The text is not allowed to be studied before ordination. "The traditional custom is that one is only allowed to study the bhikshu or bhikshuni vows after having taken them", Karma Lekshe Tsomo stated during congress while talking about Gender Equality and Human Rights: "It would be helpful if Tibetan nuns could study the bhikshuni vows before the ordination is established. The traditional custom is that one is only allowed to study the bhikshu or bhikshuni vows after having taken them."[45] Ven. Tenzin Palmo is quoted with saying: "To raise the status of Tibetan nuns, it is important not only to re-establish the Mulasarvastivada bhikshuni ordination, but also for the new bhikshunis to ignore the eight gurudharmas that have regulated their lower status. These eight, after all, were formulated for the sole purpose of avoiding censure by the lay society. In the modern world, disallowing the re-establishment of the Mulasarvastivada bhikshuni ordination and honoring these eight risk that very censure."[46]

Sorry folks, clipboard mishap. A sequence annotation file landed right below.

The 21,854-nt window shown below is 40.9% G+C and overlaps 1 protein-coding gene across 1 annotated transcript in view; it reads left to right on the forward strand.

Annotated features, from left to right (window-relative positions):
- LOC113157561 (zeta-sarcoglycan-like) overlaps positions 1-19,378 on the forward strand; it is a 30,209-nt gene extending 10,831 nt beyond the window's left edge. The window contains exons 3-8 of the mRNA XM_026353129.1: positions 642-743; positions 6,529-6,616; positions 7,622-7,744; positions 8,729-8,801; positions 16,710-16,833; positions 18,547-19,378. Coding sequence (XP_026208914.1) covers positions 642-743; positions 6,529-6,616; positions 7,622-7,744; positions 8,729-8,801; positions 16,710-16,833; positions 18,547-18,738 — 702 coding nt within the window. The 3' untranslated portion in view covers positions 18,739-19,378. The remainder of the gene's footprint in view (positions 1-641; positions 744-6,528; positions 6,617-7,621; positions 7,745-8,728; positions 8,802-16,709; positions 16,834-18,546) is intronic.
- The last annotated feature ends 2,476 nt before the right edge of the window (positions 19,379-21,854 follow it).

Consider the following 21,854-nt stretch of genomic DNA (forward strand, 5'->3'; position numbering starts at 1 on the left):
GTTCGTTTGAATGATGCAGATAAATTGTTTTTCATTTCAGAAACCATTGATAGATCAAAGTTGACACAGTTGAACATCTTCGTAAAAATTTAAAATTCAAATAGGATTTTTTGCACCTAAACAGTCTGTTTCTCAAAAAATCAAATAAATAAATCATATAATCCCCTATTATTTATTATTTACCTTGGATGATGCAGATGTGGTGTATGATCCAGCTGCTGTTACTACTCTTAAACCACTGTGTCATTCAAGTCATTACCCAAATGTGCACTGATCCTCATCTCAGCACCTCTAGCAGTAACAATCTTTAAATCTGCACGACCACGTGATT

According to the Summary Report as well as according to the other texts available from the congress there has not been a discussion on how and which of the eight gurudharmas discriminate against Buddhist nuns and how this can be changed in detail in the process of re-establishing the Mulasarvastivada bhikshuni ordination.

In Burma, the governing council of Burmese Buddhism has ruled that there can be no valid ordination of women in modern times, though some Burmese monks disagree. In 2003, Saccavadi and Gunasari were ordained as bhikkhunis in Sri Lanka, thus becoming the first female Burmese novices in modern times to receive higher ordination in Sri Lanka.[47][48]

In Indonesia, the first Theravada ordination of bhikkhunis in Indonesia after more than a thousand years occurred in 2015 at Wisma Kusalayani in Lembang, Bandung.[49] Those ordained included Vajiradevi Sadhika Bhikkhuni from Indonesia, Medha Bhikkhuni from Sri Lanka, Anula Bhikkhuni from Japan, Santasukha Santamana Bhikkhuni from Vietnam, Sukhi Bhikkhuni and Sumangala Bhikkhuni from Malaysia, and Jenti Bhikkhuni from Australia.[49]